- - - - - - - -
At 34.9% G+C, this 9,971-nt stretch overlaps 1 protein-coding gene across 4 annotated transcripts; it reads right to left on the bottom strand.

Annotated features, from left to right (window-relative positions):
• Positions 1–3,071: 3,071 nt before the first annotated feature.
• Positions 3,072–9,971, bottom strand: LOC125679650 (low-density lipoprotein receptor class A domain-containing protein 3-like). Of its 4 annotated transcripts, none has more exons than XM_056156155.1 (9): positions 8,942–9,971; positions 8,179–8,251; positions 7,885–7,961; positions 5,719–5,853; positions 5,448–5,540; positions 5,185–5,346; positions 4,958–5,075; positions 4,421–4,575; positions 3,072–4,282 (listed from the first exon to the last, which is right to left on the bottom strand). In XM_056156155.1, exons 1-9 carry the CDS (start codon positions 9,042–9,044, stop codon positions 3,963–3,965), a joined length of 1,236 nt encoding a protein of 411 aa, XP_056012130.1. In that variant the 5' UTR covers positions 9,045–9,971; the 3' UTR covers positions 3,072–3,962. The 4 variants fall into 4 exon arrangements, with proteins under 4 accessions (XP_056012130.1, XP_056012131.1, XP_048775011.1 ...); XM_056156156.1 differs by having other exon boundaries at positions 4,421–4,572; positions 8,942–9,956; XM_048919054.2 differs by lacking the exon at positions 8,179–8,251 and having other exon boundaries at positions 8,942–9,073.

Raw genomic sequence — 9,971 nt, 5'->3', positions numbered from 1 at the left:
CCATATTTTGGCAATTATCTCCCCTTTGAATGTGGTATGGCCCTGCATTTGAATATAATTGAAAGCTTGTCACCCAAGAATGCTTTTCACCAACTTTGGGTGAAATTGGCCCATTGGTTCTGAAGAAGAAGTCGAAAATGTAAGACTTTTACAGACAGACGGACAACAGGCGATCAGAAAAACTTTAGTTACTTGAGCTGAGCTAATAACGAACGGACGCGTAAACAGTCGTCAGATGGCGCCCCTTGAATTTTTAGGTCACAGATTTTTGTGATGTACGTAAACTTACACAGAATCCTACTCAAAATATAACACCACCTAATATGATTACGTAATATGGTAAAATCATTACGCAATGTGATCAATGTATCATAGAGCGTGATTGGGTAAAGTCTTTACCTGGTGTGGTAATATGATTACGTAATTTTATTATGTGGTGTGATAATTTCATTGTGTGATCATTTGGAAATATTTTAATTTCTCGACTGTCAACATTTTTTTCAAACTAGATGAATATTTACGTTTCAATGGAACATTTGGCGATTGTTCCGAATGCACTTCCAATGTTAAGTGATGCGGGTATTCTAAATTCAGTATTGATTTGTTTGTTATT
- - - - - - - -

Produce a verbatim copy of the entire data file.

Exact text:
At 34.9% G+C, this 9,971-nt stretch overlaps 1 protein-coding gene across 4 annotated transcripts; it reads right to left on the bottom strand.

Annotated features, from left to right (window-relative positions):
• Positions 1–3,071: 3,071 nt before the first annotated feature.
• Positions 3,072–9,971, bottom strand: LOC125679650 (low-density lipoprotein receptor class A domain-containing protein 3-like). Of its 4 annotated transcripts, none has more exons than XM_056156155.1 (9): positions 8,942–9,971; positions 8,179–8,251; positions 7,885–7,961; positions 5,719–5,853; positions 5,448–5,540; positions 5,185–5,346; positions 4,958–5,075; positions 4,421–4,575; positions 3,072–4,282 (listed from the first exon to the last, which is right to left on the bottom strand). In XM_056156155.1, exons 1-9 carry the CDS (start codon positions 9,042–9,044, stop codon positions 3,963–3,965), a joined length of 1,236 nt encoding a protein of 411 aa, XP_056012130.1. In that variant the 5' UTR covers positions 9,045–9,971; the 3' UTR covers positions 3,072–3,962. The 4 variants fall into 4 exon arrangements, with proteins under 4 accessions (XP_056012130.1, XP_056012131.1, XP_048775011.1 ...); XM_056156156.1 differs by having other exon boundaries at positions 4,421–4,572; positions 8,942–9,956; XM_048919054.2 differs by lacking the exon at positions 8,179–8,251 and having other exon boundaries at positions 8,942–9,073.

Raw genomic sequence — 9,971 nt, 5'->3', positions numbered from 1 at the left:
CCATATTTTGGCAATTATCTCCCCTTTGAATGTGGTATGGCCCTGCATTTGAATATAATTGAAAGCTTGTCACCCAAGAATGCTTTTCACCAACTTTGGGTGAAATTGGCCCATTGGTTCTGAAGAAGAAGTCGAAAATGTAAGACTTTTACAGACAGACGGACAACAGGCGATCAGAAAAACTTTAGTTACTTGAGCTGAGCTAATAACGAACGGACGCGTAAACAGTCGTCAGATGGCGCCCCTTGAATTTTTAGGTCACAGATTTTTGTGATGTACGTAAACTTACACAGAATCCTACTCAAAATATAACACCACCTAATATGATTACGTAATATGGTAAAATCATTACGCAATGTGATCAATGTATCATAGAGCGTGATTGGGTAAAGTCTTTACCTGGTGTGGTAATATGATTACGTAATTTTATTATGTGGTGTGATAATTTCATTGTGTGATCATTTGGAAATATTTTAATTTCTCGACTGTCAACATTTTTTTCAAACTAGATGAATATTTACGTTTCAATGGAACATTTGGCGATTGTTCCGAATGCACTTCCAATGTTAAGTGATGCGGGTATTCTAAATTCAGTATTGATTTGTTTGTTATT